Venezuelans will be voting on September 26th to renew the whole body of the National Assembly, the unicameral legislative body which substituted the Congress, and online, dozens of people are making and remixing videos urging citizens to vote.
Los Hermanos Electorales , or the Electoral Brothers have a series of four videos portraying different situations that evolve into songs about the importance of voting as a way to make decisions regarding violence, freedom of expression, the economy and the food shortages. Their latest video takes the subject of insecurity, muggings and kidnappings that are affecting Venezuelans lately and mixes it with a catchy reggaeton rhythm and sexy dancing girls who send the message that to have a chance at improving the situation, you need to vote.
The Quetelleva2010 (What gets you in Spanish) video is a darker take on the same subject of insecurity. A kidnapping victim is terrorized throughout the night as he's driven around the city in order to empty out his bank account, and as he's dropped off at the voting center the viewer is asked: if insecurity doesn't get you to vote, then what gets you?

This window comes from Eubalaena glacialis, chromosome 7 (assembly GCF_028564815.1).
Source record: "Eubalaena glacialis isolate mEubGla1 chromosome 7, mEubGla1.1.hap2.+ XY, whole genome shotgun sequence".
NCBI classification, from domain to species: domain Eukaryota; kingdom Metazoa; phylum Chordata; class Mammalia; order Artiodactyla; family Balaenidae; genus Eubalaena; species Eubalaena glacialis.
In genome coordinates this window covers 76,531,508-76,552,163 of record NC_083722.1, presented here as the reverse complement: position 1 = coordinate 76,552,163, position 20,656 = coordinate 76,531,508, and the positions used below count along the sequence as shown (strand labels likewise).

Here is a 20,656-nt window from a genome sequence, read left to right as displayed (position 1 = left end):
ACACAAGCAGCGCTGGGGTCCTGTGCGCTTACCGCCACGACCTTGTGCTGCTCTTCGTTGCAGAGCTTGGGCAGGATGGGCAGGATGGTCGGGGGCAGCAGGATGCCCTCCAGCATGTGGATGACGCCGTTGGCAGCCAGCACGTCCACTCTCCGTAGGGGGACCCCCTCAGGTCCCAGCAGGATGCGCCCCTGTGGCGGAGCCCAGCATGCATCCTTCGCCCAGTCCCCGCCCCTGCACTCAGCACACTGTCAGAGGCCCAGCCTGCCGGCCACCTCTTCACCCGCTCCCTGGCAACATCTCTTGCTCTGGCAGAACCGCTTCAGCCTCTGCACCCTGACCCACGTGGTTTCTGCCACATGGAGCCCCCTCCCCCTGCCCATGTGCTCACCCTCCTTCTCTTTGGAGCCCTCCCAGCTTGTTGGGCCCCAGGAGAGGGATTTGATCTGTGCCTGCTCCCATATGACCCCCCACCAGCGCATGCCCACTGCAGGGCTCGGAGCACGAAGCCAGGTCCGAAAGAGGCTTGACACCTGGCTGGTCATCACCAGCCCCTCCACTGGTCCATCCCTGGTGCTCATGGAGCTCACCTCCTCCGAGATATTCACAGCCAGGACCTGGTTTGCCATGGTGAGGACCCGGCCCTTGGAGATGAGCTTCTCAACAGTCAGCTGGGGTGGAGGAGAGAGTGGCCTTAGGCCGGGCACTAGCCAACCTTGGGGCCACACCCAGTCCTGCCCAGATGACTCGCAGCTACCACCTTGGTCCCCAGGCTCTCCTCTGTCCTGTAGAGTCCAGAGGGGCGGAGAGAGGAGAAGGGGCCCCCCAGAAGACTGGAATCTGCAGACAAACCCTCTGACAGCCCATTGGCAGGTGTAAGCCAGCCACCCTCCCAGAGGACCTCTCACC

This next video asks Venezuelans to consider if they are voting or throwing their vote in the trash, a play on words in Spanish between votar which means to vote, and botar which means to throw away:
Other videos, like the one titled Reasons to Vote in Venezuela support a particular group of candidates, like this next one in favor of The Democratic Alternative, which asks voters to keep Venezuela from following in Cuba's footsteps :
Not only are original videos showing up, but also remixes, like this one adapted from a US voting registration campaign. While the audio is still the same, the subtitles reflect the Venezuelan reality: instead of prompting people to register to vote, it asks them to get informed before voting, and points them towards the Cartelera Electoral blog.
These campaigns aim to improve abstentionism within the young people, who are the main consumers of online media: according to this video, back in the 2000 parliamentary elections, 75% of the young voters didn't vote. Let's hope that number is much, much lower this year.